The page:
The Linguistics Behind “Omicron”

In a recent article in The New Yorker, Mary Norris explores the use of the Greek language to designate disasters. She writes:

“What is this penchant for using Greek to designate disasters? During hurricane season, if meteorologists use up the approved letters of the English alphabet, they have traditionally turned to Greek for naming storms. In recent years, we got as far as Hurricane Iota. During the pandemic, scientists with the World Health Organization are relying on Greek to make the variants of the coronavirus easier to talk about and to avoid associations with the names of places where the variants were initially detected; for instance, the strain with the designation B.1.617.2, which was first identified in India, is popularly known as the Delta variant. Although it was unlikely that, even with global warming, a single hurricane season could yield enough storms to run through both alphabets, the pandemic threatens to deplete our store of Greek in no time. Having reached omicron (ο), we are already more than halfway through the alphabet.”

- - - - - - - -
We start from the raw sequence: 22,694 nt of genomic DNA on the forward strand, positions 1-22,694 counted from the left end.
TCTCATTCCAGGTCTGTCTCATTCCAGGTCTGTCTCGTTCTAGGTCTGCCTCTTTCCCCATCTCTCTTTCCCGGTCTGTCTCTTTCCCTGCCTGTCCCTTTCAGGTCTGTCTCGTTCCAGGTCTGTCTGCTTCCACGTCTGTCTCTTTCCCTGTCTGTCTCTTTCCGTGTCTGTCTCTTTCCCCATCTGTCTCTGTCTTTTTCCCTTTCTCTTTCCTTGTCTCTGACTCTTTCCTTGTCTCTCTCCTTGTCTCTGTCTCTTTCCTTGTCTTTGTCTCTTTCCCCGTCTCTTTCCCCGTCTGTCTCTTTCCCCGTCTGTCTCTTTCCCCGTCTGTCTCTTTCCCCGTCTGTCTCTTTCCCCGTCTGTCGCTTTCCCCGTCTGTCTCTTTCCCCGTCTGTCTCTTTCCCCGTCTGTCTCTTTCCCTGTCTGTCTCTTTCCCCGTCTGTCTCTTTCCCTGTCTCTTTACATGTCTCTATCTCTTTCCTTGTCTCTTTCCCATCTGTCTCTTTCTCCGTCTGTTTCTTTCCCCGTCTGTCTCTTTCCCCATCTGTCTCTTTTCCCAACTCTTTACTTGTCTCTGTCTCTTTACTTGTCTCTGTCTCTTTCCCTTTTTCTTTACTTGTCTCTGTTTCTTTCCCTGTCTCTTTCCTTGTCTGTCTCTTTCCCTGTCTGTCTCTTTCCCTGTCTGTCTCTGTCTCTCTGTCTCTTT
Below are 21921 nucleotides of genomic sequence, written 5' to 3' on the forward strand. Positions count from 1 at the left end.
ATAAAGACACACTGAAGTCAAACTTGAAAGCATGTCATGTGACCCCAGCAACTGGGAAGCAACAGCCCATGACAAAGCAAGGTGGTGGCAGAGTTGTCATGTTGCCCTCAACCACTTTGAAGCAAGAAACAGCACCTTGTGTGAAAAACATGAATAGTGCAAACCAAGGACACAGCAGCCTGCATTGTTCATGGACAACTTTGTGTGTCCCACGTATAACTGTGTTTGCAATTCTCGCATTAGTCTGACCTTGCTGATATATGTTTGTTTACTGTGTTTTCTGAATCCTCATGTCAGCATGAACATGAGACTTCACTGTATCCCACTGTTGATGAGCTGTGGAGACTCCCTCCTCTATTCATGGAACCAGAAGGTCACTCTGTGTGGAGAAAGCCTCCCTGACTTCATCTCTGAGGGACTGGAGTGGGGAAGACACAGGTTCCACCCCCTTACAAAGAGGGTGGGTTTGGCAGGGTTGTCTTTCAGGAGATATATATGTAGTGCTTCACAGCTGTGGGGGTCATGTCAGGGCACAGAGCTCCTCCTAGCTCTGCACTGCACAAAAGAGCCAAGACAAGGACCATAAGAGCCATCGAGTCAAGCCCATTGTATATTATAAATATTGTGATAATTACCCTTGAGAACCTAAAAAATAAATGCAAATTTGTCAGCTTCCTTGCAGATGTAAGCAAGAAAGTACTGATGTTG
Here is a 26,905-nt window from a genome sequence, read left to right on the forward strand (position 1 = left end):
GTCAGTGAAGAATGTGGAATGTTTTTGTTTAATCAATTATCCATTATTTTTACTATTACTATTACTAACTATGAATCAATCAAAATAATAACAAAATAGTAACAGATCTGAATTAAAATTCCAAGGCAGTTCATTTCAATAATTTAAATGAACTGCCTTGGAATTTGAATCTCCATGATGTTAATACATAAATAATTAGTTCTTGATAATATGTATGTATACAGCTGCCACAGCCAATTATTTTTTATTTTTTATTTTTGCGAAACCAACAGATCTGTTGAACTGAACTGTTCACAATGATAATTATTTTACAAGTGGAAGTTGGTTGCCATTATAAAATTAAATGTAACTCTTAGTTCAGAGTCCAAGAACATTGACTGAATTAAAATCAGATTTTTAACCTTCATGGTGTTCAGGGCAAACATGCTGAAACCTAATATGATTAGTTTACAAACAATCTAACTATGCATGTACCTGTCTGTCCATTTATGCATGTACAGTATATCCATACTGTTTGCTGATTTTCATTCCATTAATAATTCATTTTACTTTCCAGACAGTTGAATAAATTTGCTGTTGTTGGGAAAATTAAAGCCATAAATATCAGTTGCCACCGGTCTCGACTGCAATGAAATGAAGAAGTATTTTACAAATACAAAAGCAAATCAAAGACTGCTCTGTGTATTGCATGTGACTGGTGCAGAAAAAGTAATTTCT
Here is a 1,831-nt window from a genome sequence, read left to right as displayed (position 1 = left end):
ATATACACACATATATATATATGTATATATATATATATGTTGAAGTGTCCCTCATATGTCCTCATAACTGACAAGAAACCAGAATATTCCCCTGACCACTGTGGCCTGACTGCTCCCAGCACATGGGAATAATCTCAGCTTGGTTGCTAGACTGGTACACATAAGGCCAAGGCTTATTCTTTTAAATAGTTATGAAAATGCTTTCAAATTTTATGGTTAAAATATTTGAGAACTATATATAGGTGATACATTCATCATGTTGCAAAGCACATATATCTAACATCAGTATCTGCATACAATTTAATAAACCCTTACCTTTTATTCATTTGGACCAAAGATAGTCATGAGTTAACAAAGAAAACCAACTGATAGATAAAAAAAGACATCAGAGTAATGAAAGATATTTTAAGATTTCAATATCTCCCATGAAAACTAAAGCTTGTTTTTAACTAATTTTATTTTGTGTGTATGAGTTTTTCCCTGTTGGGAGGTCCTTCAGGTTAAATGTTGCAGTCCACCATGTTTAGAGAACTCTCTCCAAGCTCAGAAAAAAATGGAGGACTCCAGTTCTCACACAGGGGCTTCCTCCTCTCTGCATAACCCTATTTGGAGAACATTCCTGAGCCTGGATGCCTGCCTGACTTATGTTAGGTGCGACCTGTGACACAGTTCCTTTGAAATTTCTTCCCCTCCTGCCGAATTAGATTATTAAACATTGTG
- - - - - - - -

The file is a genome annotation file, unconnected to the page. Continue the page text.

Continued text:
Read more in The New Yorker.